Media: How Jack Straw, vigilant censor of MI5 revelations, left an informer out to dry
The Home Secretary, Jack Straw, says MI5 agents could die if the former MI5 officer David Shayler is allowed to disclose evidence which he claims demonstrates the incompetence of the Security Service.
Mr Straw says he has an "absolute duty to ensure agents' lives" are not put at risk. That is the basis on which he has successfully sought an injunction against The Mail on Sunday whose editor wants to publish "the facts of a case of national and international importance which would have revealed MI5's incompetence in the handling of a serious terrorist incident".
Mr Straw would have us believe that he'd agonised over so grave a step as censorship - "I have no wish to prevent legitimate debate or criticism of the Security Service" - no doubt mindful of his government's commitment to freedom of information.
"Censorship" is certainly a word that should rankle with Mr Straw. He was himself a journalist on Granada's World In Action programme. And in 1971, as a duffel-coated President of the National Union of Students, he petitioned the then Conservative Home Secretary, Reggie Maudling, against the expulsion of a German Marxist student leader Rudi Dutschke whose presence was said to be a threat to the security of the state. As Mr Shayler revealed, in those days M15 had Mr Straw down as a "communist sympathiser".
But that was then. Now as Home Secretary he is ultimately responsible for MI5. And if the MI5 Director General tells him the publication of a newspaper article could cost lives, he has to take that seriously - even if the risk is theoretical.
Why, then, in another case involving a real live agent, whose risk of being executed by the IRA is very high indeed, has the Home Secretary been playing down the threat to his life?
Martin McGartland spied for the RUC Special Branch and saved many lives. As the late Brian Fitsimons, former assistant chief constable in charge of the Special Branch, told me: "McGartland was a very productive agent."
Since 1991 the 27 year old has lived in Blyth, Northumbria as "Martin Ashe" - the identity provided for him by the RUC. Last May he was tried at Newcastle Crown Court for perverting the course of justice because he had two driving licences in the name of "Ashe" which listed two different addresses.
The police said he was trying to avoid disqualification by distributing penalty points for speeding between the two licences. McGartland denied his, insisting he needed the licences as an extra layer of protection.
In 1992 the IRA had interrogated his girlfriend and he feared they'd forced her to divulge where he was living. He says the police refused to move him: "I'll never forget what they told me:'Don't worry about it, son. You'll be OK.'" He didn't believe them. So he moved - though only half a mile away. And he took out a second licence with a fictitious address in Durham.
McGartland feared the IRA could get his address from licence records - and with good reason: Northumbria Police has already dismissed one civilian for disclosing information about his identity from their computer. The purpose of the second licence was to send the IRA off on a false trail if they came looking for him having discovered he no longer lived at his first address.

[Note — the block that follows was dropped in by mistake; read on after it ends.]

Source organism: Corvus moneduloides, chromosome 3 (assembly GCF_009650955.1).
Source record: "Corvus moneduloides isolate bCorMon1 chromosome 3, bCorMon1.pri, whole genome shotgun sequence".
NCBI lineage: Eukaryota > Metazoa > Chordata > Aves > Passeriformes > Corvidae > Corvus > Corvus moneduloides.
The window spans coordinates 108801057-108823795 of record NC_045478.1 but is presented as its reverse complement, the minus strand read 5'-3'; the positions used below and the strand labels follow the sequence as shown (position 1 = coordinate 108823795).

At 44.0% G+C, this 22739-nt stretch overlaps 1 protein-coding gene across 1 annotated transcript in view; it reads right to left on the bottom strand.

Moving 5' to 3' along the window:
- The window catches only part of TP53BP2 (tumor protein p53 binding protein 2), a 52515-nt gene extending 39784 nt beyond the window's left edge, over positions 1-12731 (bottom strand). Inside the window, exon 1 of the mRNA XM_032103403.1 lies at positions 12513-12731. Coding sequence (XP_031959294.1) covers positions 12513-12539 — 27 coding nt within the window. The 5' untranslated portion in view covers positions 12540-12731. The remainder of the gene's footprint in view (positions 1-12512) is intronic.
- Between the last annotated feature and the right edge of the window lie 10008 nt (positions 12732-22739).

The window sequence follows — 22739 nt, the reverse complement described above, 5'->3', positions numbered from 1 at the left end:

There is no doubt that McGartland was on the IRA's wanted listed. They'd broken his younger brother Joseph's legs, an arm and four ribs with iron bars. And he himself received a mass card, signed "Your friends in Connolly House [Belfast HQ of Sinn Fein], Crumlin Road and Long Kesh." It promised that the "Holy Sacrifice of the Mass will be offered for the repose of the soul of Marty McGartland."
Before the trial McGartland warned the Crown Prosecution Service that the only way he could escape a prison sentence was to explain to the jury who he really was and why he'd taken out two licences - which involved disclosing who he really was.
The jury took 10 minutes to acquit him and even the judge said McGartland did not seem to be a criminal. But his cover was blown McGartland's real identity and address were reported in the newspapers.
McGartland asked the authorities to give him a new identity and relocate him immediately. One thousand nine hundred local residents - astonished to discover their chaotic Irish neighbour was a latter-day 007 - signed a petition supporting him. Close neighbours have been frequently wakened by his screaming nightmares: "Don't do it, don't do it." Some neighbours are pretty terrified themselves. One is having her locks changed by Northumbria Police.
At first the Crown refused to pay McGartland a penny. After many letters from his lawyer to the solicitors acting for "various Crown authorities" - which they refused to name - they agreed to pay pounds 3,000 towards his removal expenses "as a gesture of goodwill and with no admission of liability".
But McGartland's house is now blighted. Who would want to buy a property that was an IRA target? Until recently, the "authorities" have refused to even consider covering any losses. Jack Straw has told McGartland's local MP, Alan Campbell, that there is no need for him to move straightaway because there is no "immediate" threat to him. "I hope this is of some reassurance," says Mr Straw.
The small sum now being offered contrasts with the millions of pounds that McGartland's tip-offs spared the taxpayer by stopping buildings from being blown up - not to mention the many lives he saved. McGartland was also very nearly executed by the IRA because of an RUC blunder in August 1991.
For several months he had complained to his Special Branch handlers that he feared the IRA had rumbled him. His active service unit had had to abort too many operations in which he'd been involved.